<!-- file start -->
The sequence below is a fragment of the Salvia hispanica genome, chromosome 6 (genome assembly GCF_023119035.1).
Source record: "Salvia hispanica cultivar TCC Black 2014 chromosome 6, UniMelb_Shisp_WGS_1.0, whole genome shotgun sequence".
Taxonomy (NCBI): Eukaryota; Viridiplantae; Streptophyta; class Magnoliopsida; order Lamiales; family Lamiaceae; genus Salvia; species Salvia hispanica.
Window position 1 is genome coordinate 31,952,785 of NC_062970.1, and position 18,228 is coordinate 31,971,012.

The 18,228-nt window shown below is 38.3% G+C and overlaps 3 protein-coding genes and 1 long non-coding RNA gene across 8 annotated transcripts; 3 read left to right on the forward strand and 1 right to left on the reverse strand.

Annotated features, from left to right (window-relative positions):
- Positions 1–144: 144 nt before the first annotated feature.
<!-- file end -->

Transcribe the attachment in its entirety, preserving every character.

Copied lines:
The sequence below is a fragment of the Salvia hispanica genome, chromosome 6 (genome assembly GCF_023119035.1).
Source record: "Salvia hispanica cultivar TCC Black 2014 chromosome 6, UniMelb_Shisp_WGS_1.0, whole genome shotgun sequence".
Taxonomy (NCBI): Eukaryota; Viridiplantae; Streptophyta; class Magnoliopsida; order Lamiales; family Lamiaceae; genus Salvia; species Salvia hispanica.
Window position 1 is genome coordinate 31,952,785 of NC_062970.1, and position 18,228 is coordinate 31,971,012.

The 18,228-nt window shown below is 38.3% G+C and overlaps 3 protein-coding genes and 1 long non-coding RNA gene across 8 annotated transcripts; 3 read left to right on the forward strand and 1 right to left on the reverse strand.

Annotated features, from left to right (window-relative positions):
- Positions 1–144: 144 nt before the first annotated feature.